Fourth Circuit Court of Appeals
During 1999 and 2000, Stanley Martin was the general contractor for the construction of 24 duplex townhouses in a development known as Quince Orchard Park in Maryland. Shortly after the townhouses were built, home owners began reporting mold growing on the wood trusses and gypsum board "fire" walls and demanded that Stanley Martin repair the problem. With the knowledge and consent of its insurers, Stanley Martin hired a remediation contractor to undertake a comprehensive mold remediation effort at a cost of over $1.7 million. Despite comprehensive efforts to repair the problem, 14 of 24 home owners sued Stanley Martin. Stanley Martin notified the insurers of the lawsuits. After Stanley Martin completed the remediation process, the home owners chose to settle and all claims were resolved. One of the insurers refused to make any contribution for indemnification of the remediation costs, and Stanley Martin sought a declaratory judgment finding that the insurer had breached its duty to indemnify Stanley Martin for remediation costs relating to mold damage and that the insurer was obligated to contribute to those costs.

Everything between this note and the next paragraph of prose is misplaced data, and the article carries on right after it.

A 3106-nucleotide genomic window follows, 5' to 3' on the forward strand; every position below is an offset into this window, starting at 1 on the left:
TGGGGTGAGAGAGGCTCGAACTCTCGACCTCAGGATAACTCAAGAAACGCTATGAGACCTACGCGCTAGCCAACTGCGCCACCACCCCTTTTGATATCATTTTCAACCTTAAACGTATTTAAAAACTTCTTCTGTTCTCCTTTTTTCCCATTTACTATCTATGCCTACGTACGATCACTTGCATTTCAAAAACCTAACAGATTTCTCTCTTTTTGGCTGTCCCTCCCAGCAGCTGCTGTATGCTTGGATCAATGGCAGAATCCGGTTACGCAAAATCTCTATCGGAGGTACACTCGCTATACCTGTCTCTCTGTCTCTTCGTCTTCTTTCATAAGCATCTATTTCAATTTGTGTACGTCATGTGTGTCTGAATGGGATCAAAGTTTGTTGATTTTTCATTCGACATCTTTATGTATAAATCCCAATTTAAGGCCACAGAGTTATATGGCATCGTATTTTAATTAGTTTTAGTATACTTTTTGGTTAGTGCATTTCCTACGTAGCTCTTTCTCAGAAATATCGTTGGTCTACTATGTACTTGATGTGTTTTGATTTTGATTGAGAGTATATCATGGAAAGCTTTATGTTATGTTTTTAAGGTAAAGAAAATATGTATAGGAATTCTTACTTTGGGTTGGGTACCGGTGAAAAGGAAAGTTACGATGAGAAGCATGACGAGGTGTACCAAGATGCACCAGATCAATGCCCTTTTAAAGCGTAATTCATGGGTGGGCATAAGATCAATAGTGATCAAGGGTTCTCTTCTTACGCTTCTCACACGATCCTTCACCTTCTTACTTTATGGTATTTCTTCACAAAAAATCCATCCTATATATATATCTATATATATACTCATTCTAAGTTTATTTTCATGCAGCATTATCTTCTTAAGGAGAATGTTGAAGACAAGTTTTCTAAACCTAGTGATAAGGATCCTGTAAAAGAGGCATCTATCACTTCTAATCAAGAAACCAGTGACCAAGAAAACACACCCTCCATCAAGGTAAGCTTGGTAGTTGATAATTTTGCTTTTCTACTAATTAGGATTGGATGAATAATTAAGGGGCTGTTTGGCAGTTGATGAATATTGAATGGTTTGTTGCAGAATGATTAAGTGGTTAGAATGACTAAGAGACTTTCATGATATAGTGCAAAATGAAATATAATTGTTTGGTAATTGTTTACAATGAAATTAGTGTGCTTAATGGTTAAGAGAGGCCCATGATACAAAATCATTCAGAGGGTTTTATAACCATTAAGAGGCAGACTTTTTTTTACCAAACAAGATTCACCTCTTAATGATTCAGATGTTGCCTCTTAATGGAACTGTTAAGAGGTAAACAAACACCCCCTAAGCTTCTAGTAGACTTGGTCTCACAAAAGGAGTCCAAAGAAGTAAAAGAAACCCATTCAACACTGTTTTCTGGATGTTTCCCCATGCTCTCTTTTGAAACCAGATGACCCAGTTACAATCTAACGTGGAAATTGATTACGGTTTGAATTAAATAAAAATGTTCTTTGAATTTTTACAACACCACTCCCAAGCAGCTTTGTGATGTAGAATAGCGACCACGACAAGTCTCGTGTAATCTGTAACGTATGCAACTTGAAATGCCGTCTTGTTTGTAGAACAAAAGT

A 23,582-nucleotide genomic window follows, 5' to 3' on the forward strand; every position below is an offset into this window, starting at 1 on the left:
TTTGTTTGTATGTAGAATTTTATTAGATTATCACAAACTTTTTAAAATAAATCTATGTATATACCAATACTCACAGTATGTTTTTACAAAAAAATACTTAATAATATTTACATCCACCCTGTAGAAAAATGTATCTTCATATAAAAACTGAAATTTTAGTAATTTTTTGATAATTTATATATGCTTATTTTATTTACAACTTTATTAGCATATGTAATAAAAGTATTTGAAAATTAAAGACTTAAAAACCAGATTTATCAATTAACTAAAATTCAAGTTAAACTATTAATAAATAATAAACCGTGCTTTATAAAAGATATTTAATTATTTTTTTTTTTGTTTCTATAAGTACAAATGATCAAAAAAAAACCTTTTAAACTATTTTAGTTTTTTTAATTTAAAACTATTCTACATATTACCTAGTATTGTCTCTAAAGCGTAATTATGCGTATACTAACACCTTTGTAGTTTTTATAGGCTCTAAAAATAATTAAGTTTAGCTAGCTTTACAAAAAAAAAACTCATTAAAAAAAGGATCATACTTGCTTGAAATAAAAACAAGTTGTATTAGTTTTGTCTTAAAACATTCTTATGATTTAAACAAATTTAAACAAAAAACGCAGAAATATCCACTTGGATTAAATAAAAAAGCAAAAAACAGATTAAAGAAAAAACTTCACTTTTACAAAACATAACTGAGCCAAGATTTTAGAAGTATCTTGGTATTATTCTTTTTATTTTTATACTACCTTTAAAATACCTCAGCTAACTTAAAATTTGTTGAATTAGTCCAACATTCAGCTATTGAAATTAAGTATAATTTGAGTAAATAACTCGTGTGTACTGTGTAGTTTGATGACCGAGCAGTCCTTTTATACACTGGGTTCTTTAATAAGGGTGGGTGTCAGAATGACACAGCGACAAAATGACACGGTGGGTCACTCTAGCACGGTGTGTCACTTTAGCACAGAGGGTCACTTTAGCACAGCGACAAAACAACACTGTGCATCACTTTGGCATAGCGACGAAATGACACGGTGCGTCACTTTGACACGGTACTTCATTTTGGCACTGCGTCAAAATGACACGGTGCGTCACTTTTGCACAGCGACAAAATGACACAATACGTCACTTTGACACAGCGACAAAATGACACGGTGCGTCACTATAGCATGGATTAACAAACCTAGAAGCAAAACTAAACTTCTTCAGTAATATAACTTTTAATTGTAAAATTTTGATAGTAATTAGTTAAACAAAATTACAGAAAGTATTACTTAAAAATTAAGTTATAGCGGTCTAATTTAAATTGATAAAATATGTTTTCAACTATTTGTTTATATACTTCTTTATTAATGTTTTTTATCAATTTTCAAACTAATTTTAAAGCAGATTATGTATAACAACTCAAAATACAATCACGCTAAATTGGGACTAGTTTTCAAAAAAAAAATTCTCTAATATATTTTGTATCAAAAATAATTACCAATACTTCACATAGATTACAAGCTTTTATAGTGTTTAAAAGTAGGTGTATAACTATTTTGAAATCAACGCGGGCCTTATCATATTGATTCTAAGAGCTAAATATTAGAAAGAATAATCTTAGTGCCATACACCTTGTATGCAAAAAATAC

Applying Virginia law, the United States District Court for the Eastern District of Virginia granted the insurer's motion for summary judgment. The Court held that because Stanley Martin's remediation costs arose out of the damage to its own work caused by the faulty workmanship of its subcontractor, the property damage was not "unexpected" or an "accident," and therefore there was no "occurrence." The Court concluded that Virginia law interprets "occurrence" to include faulty workmanship that results in bodily injury or property damage to property other than the insured's work.
NAHB filed an amicus brief on Feb. 5, 2008; the Fourth Circuit granted the motion and accepted NAHB's brief on Feb. 29, 2008. On Feb.12, 2009, the Fourth Circuit issued an opinion finding in favor of Stanley Martin. The court held that damage that a subcontractor's defective work causes to an insured's nondefective work did constitute an occurrence under the CGL policy. The court remanded the case back to the District Court for further inquiry to determine whether the builder showed it incurred costs to remediate mold damage beyond replacing or repairing the defective work.